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When a mission to the ISS ends and the astronauts/cosmonauts shall leave the ISS with the Soyuz/Dragon spacecraft, what if an astronaut refuses to enter the Soyuz? What if he/she wants to remain on the ISS? Does he have a right to do so, or would his mates have to force him with violence to enter the docked spacecraft? Is there a procedure for the case an astronaut is unwilling to return to Earth?


marked as duplicate by Mark Omo, Hobbes, GdD, Organic Marble, Dr Sheldon Oct 26 '18 at 18:47

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    $\begingroup$ Possibly relevant: What would happen if a mutiny occurred on the International Space Station? $\endgroup$ – Dan Pichelman Oct 26 '18 at 17:29
  • $\begingroup$ My question is not a duplicate of "What would happen if a mutiny occurred on the International Space Station?" I know that question, and it doesn't deal with an astronaut refusing to return from the ISS. My question deals with this particular situation. $\endgroup$ – user27822 Oct 26 '18 at 17:47
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    $\begingroup$ Isn't "refusing to leave" just one expression of mutiny? $\endgroup$ – Don Branson Oct 26 '18 at 18:05
  • $\begingroup$ Not precisely. There were two "mutinies" in the history of spaceflight: Apollo 7 and SkyLab 4. Neither had to do with wanting to stay in space longer / forever. I wanna know about this particular situation, e.g. whether the astronaut has a right to stay on the ISS longer or forever. $\endgroup$ – user27822 Oct 26 '18 at 18:09
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    $\begingroup$ Refusing to leave on schedule would certainly be mutiny; it might under very unusual circumstances also be a valid request for political asylum. $\endgroup$ – Russell Borogove Oct 26 '18 at 18:51

I doubt there's an explicit procedure to follow in this case, but such a crew member would doubtless be physically forced to return.

Any crew member who would refuse to return would be untrustworthy and an obvious danger to the other crew members. Leaving that person on the ISS would be far too dangerous.

The seats on spacecraft going up and down to and from the station are allocated years in advance. Assuming the rogue crew member hoped to return to Earth eventually, they'd have to bump a future astronaut from coming up in order to have a seat free to return; I doubt any other crew member would acknowledge a right for them to do that given how hard every one of them worked for their seat.

Assuming that the other crew members were able to physically overpower the rogue crew member, duct tape would be employed to "mummify" them and secure them to their seat in the Soyuz to avoid any risk of them interfering with the return flight.

The only scenario I can imagine in which case the other crew members might conceivably allow someone to stay aboard ISS is if the astronaut was claiming political asylum because they feared they would be killed by their home country after their return to Earth.

In your hypothetical, if a Russian cosmonaut didn't want to return to Russia, but another return method was available (e.g. a Crew Dragon landing under US authority instead of Soyuz landing under Russian authority) I could conceive of the ISS crew agreeing to an exchange of crew slots in order to save a life, but it's certain that all of the crew members who went along with the scheme would face severe career consequences -- none would ever fly to space again (at least 4 US astronauts lost their flight privileges for much more minor offenses (Carpenter on Mercury-Atlas 7; Schirra, Eisele, Cunningham on Apollo 7)). Given the current US administration's spineless deference to Russia, the cosmonaut would be well advised to try and stay aboard at least until January 2021.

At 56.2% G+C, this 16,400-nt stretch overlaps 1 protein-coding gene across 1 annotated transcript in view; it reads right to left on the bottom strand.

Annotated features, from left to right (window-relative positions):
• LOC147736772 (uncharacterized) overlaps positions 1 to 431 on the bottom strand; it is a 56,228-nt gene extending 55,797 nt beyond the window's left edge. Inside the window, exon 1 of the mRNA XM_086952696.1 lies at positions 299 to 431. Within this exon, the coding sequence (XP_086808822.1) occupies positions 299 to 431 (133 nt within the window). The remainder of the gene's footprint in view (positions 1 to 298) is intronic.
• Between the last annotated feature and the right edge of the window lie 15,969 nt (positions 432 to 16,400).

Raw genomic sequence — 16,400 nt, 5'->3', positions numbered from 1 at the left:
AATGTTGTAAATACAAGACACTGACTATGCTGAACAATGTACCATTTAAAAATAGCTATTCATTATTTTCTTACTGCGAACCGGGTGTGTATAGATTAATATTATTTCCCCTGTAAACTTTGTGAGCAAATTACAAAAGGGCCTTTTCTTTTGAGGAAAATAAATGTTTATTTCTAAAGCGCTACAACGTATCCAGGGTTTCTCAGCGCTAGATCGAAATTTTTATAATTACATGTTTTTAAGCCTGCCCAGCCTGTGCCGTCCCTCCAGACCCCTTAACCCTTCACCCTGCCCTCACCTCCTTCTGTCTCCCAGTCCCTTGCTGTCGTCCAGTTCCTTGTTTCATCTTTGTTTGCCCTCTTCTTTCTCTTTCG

• $\begingroup$ Thank you. But what if the astronaut wants to stay on the ISS forever? And it also interests me what if he/she wants to land in another country (e.g. a Russian cosmonaut who refuses to return to Russia but would like only to go to America with the Crew Dragon? Would he have a right to do so? $\endgroup$ – user27822 Oct 26 '18 at 17:51
  • $\begingroup$ An astronaut who wants to stay on the ISS forever is taking up resources that should be supporting another astronaut; their refusal to obey orders makes them a danger to the station. I'll edit my answer to address your hypothetical. $\endgroup$ – Russell Borogove Oct 26 '18 at 18:38
  • $\begingroup$ Hmmm, I don't think an astronaut who's mentally stable but refuses to return to your planet will be beaten and mummified on the ISS. And if it's an American, it's his/her consititutional right to stay there and remain unharmed, isn't it? Thank you for your answers and expand your question perhaps. $\endgroup$ – user27822 Oct 26 '18 at 18:43
  • $\begingroup$ ISS Medical Checklist, Behavorial - Acute Psychosis - Emergency nasa.gov/centers/johnson/pdf/163533main_ISS_Med_CL.pdf $\endgroup$ – Organic Marble Oct 26 '18 at 18:45
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    $\begingroup$ There is no constitutional right to live aboard a space station, or, more generally, to squat in a US government facility. The local authorities (i.e. those astronauts who are following instructions from the ground) would be empowered to evict the rogue. $\endgroup$ – Russell Borogove Oct 26 '18 at 18:45

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